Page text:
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THE PHARISEE AND THE PUBLICAN.
Sr. LUKE xviii. 14, I tell you that this man went down to his house justified
rather than the other:. For every one that exalteth himself shall be abased; and he that humbleth himself shall be exalted.
The parable of which these words form the conclusion, was spoken by our Saviour, as the Holy Scripture itself tells us, in reproof of certain persons who “trusted in themselves that they were righteous and despised others;" and of the persons, accordingly, whom He sets before us, the first is of a class of men who, more than all others among the Jews, enjoyed the reputation of a strict and scrupulous piety; while the second was from a description of persons, many of whom were, really, of depraved and infamous behaviour, and all of whom, from the prejudices of their countrymen, were regarded, whether justly so or 80, as depraved and infamous.
“ Two men,” are our Lord's words, “ went up into the temple to pray; the one a pharisee, and the other a publican."
The pharisees, it may be here necessary to observe, were a party among the Jewish nation whose name is taken from a Hebrew word signifying division or separation, because they had divided themselves in many circum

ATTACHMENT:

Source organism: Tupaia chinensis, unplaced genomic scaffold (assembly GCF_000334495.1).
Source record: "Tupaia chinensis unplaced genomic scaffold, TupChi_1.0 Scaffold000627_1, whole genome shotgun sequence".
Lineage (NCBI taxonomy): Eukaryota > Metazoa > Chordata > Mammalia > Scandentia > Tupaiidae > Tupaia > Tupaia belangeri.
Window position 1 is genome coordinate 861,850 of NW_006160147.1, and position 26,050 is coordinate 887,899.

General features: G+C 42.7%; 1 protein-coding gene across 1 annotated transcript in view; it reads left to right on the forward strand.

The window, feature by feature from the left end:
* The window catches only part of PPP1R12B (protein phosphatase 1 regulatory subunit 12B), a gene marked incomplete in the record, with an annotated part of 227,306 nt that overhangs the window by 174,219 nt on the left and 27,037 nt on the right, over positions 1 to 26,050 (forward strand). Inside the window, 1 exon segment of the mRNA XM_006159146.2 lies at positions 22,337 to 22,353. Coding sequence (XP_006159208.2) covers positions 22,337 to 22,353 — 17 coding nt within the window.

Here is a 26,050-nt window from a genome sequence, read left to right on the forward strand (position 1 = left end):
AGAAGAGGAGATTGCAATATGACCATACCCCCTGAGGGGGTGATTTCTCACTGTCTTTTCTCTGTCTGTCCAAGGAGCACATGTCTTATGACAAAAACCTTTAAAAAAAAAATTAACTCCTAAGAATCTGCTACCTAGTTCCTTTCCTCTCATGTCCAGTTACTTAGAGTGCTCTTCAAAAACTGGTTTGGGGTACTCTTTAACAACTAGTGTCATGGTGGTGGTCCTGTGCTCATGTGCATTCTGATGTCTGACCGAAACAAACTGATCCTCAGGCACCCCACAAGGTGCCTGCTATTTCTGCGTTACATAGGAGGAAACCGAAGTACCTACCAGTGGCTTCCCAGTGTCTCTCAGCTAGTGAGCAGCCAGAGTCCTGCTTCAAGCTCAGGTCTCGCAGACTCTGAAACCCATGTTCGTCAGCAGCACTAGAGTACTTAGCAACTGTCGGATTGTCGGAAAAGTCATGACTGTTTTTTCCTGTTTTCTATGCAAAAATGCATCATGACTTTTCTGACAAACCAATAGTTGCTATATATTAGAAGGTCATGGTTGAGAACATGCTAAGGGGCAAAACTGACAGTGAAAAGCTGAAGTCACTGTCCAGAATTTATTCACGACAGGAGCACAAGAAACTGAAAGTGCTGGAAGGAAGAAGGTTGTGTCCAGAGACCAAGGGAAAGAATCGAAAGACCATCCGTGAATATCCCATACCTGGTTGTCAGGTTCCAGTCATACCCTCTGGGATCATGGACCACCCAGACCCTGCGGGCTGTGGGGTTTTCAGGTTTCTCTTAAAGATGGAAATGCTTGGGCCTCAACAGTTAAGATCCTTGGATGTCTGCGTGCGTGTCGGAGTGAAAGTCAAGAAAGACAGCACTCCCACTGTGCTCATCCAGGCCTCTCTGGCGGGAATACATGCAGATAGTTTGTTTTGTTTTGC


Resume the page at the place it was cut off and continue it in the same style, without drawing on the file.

stances of dress and manners and society from the generality of their brother Israelites, and of those who worshipped the same God with them in the same temple, on pretence of superior holiness, and of keeping themselves altogether unspotted by the company, the amusements, and even the touch of carnal and worldly persons. They were famous among their countrymen for their dislike of all diversions, however innocent, for the length of their prayers, and of their graces both before and after meat, for their rigid observance of the Sabbath and fasting days appointed by the law of Moses, and by the zeal which they showed for not only the slightest observances recommended in that law, but for many other additional rules and restrictions which, though the law said nothing of them, they professed to have received from the tradition of the elders. Thus the law respecting the Sabbath, in itself strict, they straiténed still more by forbidding men so much as to heal the sick on that day, to take physic them. selves, or to give physic to others. On fasting days they not only refused to eat all food before the appointed hour, but if they took a draught of water took care to strain it through a cloth, lest any thing solid might lurk in it, and be accidentally swallowed. The blue fringe which it was the custom of the Jews in general to wear on their clothes, the pharisees wore twice as large as other men, in order